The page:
5 actions in response to a positive philanthropic outlook

Good news has been a long time coming for the majority of small to mid-size nonprofits, including those with a faith base. So it’s no wonder that a report from Indiana University’s Lilly Family School of Philanthropy and consulting firm Marts & Lundy predicting almost 5 percent increases in charitable giving for both 2015 and 2016 has development folk dancing in the streets.

group_jumping_up_12574Prematurely, however, for most. Or so I predict.

Forgive me for being a party-pooper, but an overall increase in charitable giving doesn’t insure an equal share to all 1.5 million charitable organizations of record in the U.S. God may be even-handed in the distribution of sunshine and rain, warming and showering the just and unjust alike, but donors aren’t and don’t.

You are going to have to work for an increase, beginning with the following actions.


1. Dust off your organization’s case for support. Specifically, strike the words “in these tough economic times” from your narrative. Donors have had enough gloom and doom, of funding survival. They’re eager to invest in mission possibilities, so make that your story.

2. Get out of the office more. With your sunnier case statement in hand, it’s time to hit the road. If you need a challenge to get you moving, aim for 5 percent more visits than what you managed in 2014. Repeat the increase again in 2016.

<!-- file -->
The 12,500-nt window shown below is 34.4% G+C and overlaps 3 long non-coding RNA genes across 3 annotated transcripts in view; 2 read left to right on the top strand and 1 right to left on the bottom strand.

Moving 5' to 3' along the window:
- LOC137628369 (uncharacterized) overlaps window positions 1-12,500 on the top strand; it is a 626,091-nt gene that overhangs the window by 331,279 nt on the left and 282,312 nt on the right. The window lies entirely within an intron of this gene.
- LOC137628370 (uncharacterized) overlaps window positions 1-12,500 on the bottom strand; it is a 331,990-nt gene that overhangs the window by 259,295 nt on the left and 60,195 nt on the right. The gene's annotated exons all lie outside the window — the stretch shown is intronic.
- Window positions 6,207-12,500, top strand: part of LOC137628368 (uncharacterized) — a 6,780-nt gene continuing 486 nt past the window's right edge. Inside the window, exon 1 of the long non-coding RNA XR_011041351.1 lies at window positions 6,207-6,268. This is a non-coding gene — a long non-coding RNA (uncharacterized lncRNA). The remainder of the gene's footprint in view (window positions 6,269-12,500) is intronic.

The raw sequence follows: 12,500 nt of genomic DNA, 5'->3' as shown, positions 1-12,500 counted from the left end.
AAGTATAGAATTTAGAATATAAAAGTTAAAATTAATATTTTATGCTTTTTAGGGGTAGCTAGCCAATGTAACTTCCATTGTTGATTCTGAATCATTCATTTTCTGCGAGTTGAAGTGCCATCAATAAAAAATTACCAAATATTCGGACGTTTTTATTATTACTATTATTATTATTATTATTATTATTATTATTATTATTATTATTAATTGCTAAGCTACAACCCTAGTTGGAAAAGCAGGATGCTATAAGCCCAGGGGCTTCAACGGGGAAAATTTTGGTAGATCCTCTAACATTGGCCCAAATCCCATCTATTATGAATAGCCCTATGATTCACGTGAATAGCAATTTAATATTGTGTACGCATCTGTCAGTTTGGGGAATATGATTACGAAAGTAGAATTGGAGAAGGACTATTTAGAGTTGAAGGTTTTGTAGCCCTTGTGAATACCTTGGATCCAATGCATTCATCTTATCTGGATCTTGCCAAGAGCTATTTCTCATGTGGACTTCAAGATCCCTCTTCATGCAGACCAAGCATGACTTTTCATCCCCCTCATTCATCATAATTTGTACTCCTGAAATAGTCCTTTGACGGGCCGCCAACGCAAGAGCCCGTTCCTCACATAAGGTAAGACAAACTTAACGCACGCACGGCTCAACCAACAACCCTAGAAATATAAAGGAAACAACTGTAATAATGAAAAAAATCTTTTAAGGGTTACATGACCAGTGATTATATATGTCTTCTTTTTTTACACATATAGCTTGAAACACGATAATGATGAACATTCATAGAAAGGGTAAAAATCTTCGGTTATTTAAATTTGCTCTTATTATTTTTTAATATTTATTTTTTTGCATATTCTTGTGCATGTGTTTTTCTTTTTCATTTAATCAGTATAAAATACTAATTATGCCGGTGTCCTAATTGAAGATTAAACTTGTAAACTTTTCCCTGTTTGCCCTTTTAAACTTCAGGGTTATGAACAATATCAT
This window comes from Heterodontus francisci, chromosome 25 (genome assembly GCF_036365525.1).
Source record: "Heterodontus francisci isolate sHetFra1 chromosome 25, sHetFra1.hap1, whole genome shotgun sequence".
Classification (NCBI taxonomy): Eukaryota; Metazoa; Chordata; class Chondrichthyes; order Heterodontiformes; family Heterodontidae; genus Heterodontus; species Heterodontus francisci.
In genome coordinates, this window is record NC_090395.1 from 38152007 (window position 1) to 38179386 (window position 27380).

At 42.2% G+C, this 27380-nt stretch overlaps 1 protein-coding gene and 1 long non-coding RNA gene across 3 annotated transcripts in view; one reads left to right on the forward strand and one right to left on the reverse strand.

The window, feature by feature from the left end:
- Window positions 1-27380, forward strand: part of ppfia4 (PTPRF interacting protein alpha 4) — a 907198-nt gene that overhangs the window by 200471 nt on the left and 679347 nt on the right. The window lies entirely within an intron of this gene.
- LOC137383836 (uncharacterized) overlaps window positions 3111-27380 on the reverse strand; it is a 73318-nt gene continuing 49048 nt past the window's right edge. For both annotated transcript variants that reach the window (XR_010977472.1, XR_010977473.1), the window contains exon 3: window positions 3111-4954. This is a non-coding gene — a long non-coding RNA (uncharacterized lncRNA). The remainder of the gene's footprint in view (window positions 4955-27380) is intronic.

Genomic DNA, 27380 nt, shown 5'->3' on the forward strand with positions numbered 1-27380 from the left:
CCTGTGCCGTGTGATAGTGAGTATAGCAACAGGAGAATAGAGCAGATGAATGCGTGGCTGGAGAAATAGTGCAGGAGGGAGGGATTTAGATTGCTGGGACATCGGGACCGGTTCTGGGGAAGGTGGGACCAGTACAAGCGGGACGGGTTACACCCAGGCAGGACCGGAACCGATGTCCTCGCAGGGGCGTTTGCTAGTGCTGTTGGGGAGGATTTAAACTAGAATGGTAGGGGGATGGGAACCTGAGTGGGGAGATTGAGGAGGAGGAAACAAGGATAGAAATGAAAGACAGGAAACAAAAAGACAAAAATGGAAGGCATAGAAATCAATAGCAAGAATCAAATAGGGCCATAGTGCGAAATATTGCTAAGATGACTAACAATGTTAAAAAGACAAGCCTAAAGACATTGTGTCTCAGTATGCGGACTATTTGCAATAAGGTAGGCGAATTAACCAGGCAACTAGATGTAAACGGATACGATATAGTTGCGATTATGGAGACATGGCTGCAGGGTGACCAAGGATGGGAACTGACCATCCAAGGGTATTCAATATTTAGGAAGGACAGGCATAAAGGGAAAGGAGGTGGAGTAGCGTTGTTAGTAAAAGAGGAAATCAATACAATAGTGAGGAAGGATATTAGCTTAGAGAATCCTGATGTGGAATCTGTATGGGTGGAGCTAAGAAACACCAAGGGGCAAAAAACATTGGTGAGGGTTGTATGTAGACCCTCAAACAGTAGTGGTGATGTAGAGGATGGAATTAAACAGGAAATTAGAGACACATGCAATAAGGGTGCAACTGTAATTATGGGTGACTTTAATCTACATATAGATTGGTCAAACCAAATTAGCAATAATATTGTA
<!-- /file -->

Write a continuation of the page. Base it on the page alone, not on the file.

3. Conclude at least one-fifth of donor visits by asking for a gift. This goal leaves plenty of room for careful, patient cultivation of a potential donor’s interest. But when meeting with long-time friends of your ministry, it’s a waste of your time and theirs to end a meeting without inviting their continued support.

4. Thank donors promptly and then thank them again. I suppose it is possible to overdo appreciation, but I’ve not seen it. For most donors, three or four thank-yous spread throughout the year is well within reason. If one of the bunch comes from a board member, so much the better.

5. Wrap your activity in prayer. Even in good times, a fundraiser’s work isn’t easy. Especially in smaller shops, there’s more to do than seems (in fact, is) humanly possible. It takes the divine wisdom that comes through prayer to differentiate the important from the urgent, the essential from the would-be-nice.

Your organization may not yet have felt the economic up-tick. However, if the Indiana University/Marts & Lundy report is correct in its predictions, better days are on the way. But don’t just sit back and wait for good times to come knocking.

Take the five actions outlined here and good things will happen. That’s more than a prediction. It’s a promise.

For more on actions for fundraising success, see:

7 requisites for doing fundraising well

Planning for fundraising success on the count of three

Punching up your fundraising program

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